<clix:chapter name="parsing" title="Parsing JSON data">
<p>
JSON data is always completely parsed into an equivalent
in-memory representation. Upon reading, some translations are
performed by default to make it easier for the Common Lisp
program to work with the data; see <clix:ref>mapping</clix:ref>
for details. If desired, the parser can be configured to
preserve the full semantics of the JSON data read.
</p>
For example
<pre>CL-USER> (defvar *json-string* "[{\"foo\":1,\"bar\":[7,8,9]},2,3,4,[5,6,7],true,null]")
*JSON-STRING*
CL-USER&gt; (let* ((result (json:parse *json-string*)))
(print result)
(alexandria:hash-table-plist (first result)))
(#&lt;HASH-TABLE :TEST EQUAL :COUNT 2 {5A4420F1}&gt; 2 3 4 (5 6 7) T NIL)
("bar" (7 8 9) "foo" 1)
CL-USER&gt; (defun maybe-convert-to-keyword (js-name)
(or (find-symbol (string-upcase js-name) :keyword)
js-name))
MAYBE-CONVERT-TO-KEYWORD
CL-USER&gt; :FOO ; intern the :FOO keyword
:FOO
CL-USER&gt; (let* ((json:*parse-json-arrays-as-vectors* t)
(json:*parse-json-booleans-as-symbols* t)
(json:*parse-object-key-fn* #'maybe-convert-to-keyword)
(result (json:parse *json-string*)))
(print result)
(alexandria:hash-table-plist (aref result 0)))
#(#&lt;HASH-TABLE :TEST EQUAL :COUNT 2 {59B4EAD1}&gt; 2 3 4 #(5 6 7) YASON:TRUE NIL)
("bar" #(7 8 9) :FOO 1)</pre>
<p>
The second example modifies the parser's behaviour so that JSON
arrays are read as CL vectors, JSON booleans will be read as the
symbols TRUE and FALSE and JSON object keys will be looked up in
the <b>:keyword</b> package. Interning strings coming from an
external source is not recommended practice.
</p>
<clix:subchapter name="parser-dict" title="Parser dictionary">
<clix:function name="parse">
<clix:lambda-list>input &amp;key (object-key-fn
*parse-object-as-key-fn*) (object-as *parse-object-as*)
(json-arrays-as-vectors *parse-json-arrays-as-vectors*)
(json-booleans-as-symbols *parse-json-booleans-as-symbols*)
(json-nulls-as-keyword *parse-json-null-as-keyword*)</clix:lambda-list>
<clix:returns>object</clix:returns>
<clix:description>
Parse <clix:arg>input</clix:arg>, which must be a string or
a stream, as JSON. Returns the Lisp representation of the
JSON structure parsed.
<p>
The keyword arguments <clix:arg>object-key-fn</clix:arg>,
<clix:arg>object-as</clix:arg>,
<clix:arg>json-arrays-as-vectors</clix:arg>,
<clix:arg>json-booleans-as-symbols</clix:arg>, and
<clix:arg>json-null-as-keyword</clix:arg> may be used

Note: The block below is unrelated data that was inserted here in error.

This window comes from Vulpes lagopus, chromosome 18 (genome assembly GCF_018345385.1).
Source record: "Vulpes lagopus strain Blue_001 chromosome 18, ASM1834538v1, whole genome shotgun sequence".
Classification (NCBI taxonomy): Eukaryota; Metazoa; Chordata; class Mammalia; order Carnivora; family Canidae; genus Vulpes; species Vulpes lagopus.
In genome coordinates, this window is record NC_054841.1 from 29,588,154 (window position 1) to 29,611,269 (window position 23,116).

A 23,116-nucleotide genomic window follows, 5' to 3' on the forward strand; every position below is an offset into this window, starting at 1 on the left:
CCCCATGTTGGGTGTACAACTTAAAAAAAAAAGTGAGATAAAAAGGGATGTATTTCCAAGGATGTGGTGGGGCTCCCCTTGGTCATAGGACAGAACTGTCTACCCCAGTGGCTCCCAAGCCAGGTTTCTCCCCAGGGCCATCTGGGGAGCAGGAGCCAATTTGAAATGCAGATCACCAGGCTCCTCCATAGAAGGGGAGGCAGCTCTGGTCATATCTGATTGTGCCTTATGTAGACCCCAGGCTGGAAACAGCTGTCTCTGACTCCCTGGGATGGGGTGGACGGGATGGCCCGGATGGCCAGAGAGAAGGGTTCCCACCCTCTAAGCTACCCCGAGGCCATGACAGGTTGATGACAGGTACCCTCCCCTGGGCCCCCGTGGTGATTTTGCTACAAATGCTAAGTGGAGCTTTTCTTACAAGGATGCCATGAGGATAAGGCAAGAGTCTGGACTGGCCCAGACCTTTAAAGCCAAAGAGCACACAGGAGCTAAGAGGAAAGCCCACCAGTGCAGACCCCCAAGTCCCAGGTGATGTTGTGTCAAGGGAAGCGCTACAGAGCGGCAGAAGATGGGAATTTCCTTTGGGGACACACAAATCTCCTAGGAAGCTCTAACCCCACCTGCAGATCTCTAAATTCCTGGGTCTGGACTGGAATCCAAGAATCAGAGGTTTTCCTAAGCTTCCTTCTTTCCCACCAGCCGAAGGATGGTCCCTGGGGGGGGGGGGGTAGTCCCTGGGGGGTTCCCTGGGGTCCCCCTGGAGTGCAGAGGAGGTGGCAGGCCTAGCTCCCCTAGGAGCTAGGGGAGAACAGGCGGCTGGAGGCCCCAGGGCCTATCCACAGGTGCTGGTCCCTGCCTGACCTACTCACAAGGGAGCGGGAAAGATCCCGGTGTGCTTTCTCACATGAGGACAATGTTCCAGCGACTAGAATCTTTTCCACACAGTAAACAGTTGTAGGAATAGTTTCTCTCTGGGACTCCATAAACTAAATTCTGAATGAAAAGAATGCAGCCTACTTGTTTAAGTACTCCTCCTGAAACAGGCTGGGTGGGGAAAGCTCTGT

to specify different values for the parsing parameters
from the current bindings of the respective special
variables.
</p>
</clix:description>
</clix:function>
<clix:special-variable name="*parse-json-arrays-as-vectors*">
<clix:description>
If set to a true value, JSON arrays will be parsed as
vectors, not as lists. NIL is the default.
</clix:description>
</clix:special-variable>
<clix:special-variable name="*parse-object-as*">
<clix:description>
Can be set to <b>:hash-table</b> to parse objects as hash
tables, <b>:alist</b> to parse them as alists or
<b>:plist</b> to parse them as plists. <b>:hash-table</b>
is the default.
</clix:description>
</clix:special-variable>
<clix:special-variable name="*parse-json-booleans-as-symbols*">
<clix:description>
If set to a true value, JSON booleans will be read as the
symbols TRUE and FALSE instead of T and NIL, respectively.
NIL is the default.
</clix:description>
</clix:special-variable>
<clix:special-variable name="*parse-json-null-as-keyword*">
<clix:description>
If set to a true value, JSON null will be read as the
keyword :NULL, instead of NIL.
NIL is the default.
</clix:description>
</clix:special-variable>
<clix:special-variable name="*parse-object-key-fn*">
<clix:description>
Function to call to convert a key string in a JSON array to
a key in the CL hash produced. IDENTITY is the default.
</clix:description>
</clix:special-variable>
</clix:subchapter>
</clix:chapter>
<clix:chapter name="encoding" title="Encoding JSON data">
YASON provides two distinct modes to encode JSON data:
applications can either create an in-memory representation of the
data to be serialized, then have YASON convert it to JSON in one
go, or they can use a set of macros to serialze the JSON data
element-by-element, allowing fine-grained control over the layout
of the generated data.
<p>
Optionally, the JSON that is produced can be indented.
Indentation requires the use of a
<clix:ref>JSON-OUTPUT-STREAM</clix:ref> as serialization target.
With the stream serializer, such a stream is automatically used.